With that, he thrust spurs into his horse's sides, and went off
at utmost speed.
Then Jason was alone on the plain. Not another human soul
was left. The crowd was gone; the Mount of Laws was silent,
and a flock of young sheep ran past it bleating. Over the moun-
tains to the south a red glow burned along the black sky, and lurid
flames shot through it.
Such was the beginning of the eruption of Skaptar. And Jason
staggered along in the day-darkness, alone, abandoned, shouting
like a maniac, swearing like a man accursed, crying out to the deso-
late waste and the black wind sweeping over it, that if this were
the end of the world, he had a question to ask of Him who made it :
Why He had broken His word, which said that the wages of sin
was death why the avenger that was promised had not come to
smite down the wicked and save the just?
In this valley of the Loberg there is a long peninsula of rock
stretching between the western bank of the lake and the river called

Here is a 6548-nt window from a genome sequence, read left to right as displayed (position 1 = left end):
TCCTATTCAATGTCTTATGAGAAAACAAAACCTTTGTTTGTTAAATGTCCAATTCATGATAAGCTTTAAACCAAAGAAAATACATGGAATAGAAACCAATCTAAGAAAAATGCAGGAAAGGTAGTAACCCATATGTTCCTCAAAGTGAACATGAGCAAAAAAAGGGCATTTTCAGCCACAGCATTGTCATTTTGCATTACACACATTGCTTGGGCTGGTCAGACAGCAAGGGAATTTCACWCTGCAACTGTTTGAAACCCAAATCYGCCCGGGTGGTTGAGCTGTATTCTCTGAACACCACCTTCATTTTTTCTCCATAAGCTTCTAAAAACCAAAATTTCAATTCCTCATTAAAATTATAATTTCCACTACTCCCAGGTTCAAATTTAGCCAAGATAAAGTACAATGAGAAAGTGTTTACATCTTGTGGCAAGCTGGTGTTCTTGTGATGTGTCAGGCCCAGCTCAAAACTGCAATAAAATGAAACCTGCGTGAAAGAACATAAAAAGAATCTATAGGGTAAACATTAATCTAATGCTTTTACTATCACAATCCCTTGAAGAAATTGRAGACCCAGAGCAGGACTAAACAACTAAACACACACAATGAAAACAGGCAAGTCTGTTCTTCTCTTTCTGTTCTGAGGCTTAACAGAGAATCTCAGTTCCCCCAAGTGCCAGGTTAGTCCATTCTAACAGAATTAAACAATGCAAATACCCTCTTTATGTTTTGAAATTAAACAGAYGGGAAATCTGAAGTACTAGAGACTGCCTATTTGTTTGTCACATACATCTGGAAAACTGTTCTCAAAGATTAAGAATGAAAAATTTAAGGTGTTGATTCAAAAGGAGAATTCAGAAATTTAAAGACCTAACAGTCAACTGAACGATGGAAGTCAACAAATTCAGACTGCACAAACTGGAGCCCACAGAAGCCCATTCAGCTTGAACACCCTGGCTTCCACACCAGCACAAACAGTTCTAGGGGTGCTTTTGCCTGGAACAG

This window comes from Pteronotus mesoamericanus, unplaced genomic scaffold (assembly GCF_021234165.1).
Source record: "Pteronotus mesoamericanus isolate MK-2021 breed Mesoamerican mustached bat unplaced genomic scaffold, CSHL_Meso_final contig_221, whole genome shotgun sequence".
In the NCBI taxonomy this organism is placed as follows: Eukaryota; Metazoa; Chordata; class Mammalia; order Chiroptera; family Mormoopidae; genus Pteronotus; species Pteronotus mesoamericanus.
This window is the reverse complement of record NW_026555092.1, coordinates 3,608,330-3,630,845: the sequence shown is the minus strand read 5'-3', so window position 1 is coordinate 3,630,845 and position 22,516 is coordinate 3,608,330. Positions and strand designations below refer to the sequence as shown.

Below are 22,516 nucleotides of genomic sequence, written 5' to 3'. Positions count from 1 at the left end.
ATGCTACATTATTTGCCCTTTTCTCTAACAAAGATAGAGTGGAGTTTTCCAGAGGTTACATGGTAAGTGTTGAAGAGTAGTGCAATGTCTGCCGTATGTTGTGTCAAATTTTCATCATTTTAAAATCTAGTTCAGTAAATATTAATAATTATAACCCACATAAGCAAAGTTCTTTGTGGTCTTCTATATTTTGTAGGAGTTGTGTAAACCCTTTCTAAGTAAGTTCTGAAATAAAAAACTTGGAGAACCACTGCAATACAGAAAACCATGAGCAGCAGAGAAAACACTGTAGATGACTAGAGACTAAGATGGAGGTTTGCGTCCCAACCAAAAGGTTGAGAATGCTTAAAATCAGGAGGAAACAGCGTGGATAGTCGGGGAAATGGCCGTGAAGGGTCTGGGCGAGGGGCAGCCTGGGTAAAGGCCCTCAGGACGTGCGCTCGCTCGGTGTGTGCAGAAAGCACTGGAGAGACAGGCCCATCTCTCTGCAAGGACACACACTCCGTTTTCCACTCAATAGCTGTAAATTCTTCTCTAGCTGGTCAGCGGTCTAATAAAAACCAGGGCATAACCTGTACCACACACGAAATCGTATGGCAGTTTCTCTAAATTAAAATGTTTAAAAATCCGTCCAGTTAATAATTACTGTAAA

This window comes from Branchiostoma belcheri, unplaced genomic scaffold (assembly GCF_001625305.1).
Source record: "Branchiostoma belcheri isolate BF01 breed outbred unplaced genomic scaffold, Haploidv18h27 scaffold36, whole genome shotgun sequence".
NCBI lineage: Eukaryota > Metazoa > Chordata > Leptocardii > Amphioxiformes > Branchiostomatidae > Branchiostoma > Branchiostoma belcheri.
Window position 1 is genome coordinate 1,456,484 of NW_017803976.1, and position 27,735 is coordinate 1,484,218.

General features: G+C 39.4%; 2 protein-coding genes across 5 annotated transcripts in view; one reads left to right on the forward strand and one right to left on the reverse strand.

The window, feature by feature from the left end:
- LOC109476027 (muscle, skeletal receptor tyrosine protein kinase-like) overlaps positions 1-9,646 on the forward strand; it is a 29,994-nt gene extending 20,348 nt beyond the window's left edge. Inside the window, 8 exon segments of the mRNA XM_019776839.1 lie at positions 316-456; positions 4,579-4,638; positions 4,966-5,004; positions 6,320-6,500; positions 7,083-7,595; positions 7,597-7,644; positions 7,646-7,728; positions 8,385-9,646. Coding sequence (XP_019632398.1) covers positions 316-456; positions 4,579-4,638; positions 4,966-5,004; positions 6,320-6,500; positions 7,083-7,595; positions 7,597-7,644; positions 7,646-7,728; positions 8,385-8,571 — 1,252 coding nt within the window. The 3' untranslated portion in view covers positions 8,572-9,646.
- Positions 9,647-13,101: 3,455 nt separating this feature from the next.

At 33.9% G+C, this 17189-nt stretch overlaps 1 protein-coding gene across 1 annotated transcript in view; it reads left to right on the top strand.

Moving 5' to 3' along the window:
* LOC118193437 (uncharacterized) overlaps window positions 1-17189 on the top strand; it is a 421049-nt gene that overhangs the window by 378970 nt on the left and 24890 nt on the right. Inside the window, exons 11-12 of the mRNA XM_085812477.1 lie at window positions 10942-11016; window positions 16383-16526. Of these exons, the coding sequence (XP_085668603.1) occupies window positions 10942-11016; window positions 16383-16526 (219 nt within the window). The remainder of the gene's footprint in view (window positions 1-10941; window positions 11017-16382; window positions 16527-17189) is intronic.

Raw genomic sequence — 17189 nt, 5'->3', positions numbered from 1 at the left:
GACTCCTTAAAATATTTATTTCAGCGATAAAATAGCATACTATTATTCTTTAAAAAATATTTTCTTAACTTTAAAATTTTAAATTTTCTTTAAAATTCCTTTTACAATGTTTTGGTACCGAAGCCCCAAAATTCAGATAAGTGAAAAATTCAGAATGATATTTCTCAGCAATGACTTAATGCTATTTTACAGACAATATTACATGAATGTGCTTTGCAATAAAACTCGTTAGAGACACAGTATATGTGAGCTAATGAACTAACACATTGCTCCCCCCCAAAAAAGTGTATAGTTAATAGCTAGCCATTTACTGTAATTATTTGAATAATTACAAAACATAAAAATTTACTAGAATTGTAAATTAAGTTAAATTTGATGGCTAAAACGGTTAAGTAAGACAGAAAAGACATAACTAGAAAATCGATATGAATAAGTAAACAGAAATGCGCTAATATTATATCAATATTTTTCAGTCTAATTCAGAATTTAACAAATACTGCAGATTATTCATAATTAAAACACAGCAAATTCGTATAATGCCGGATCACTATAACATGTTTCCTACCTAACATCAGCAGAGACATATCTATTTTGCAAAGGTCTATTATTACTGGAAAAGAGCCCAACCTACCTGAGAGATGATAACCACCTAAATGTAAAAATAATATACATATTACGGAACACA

the Oxara. It begins in a narrow neck where is a pass for one
horse only, and ends in a deep pool over a jagged precipice, with
a mighty gorge of water falling from the opposite ravine. It is
said that this awful place was used in ancient days for the execution
of women who had killed their children, and of men who had robbed
the widow and the orphan.
Near the narrowest part of the peninsula a man was plunging
along in the darkness, trusting solely to the sight of his pony, for
his own eyes could see nothing. Two long hours he had been
groping his way from the Mount of Laws, and he was still within
one short mile of it. But at last he saw help at hand in his ex-
tremity, for a man on foot approached him out of the gloom. He
took him for a farmer of those parts, and hailed him with hearty
"Good man," he said, "put me on the right path for Reykjavik,
and you shall have five kroner, and welcome."
But scarcely had he spoken when he recognized the man he had
THE BONDMAN 295
met, and the man recognized him. The one was Jason, and the
other Jorgen Jorgensen.
Jorgen Jorgensen thought his hour had come, for, putting his
hand to his weapon, he remembered that he had not reloaded it
since he had shot at Jason, and so he flung it away. But the old
tiger was not to be subdued. "Come," he said, out of the black
depths of his heart, "let us have done. What is it to be ?"
Then Jason stepped back, and said: "That is the way to Rey-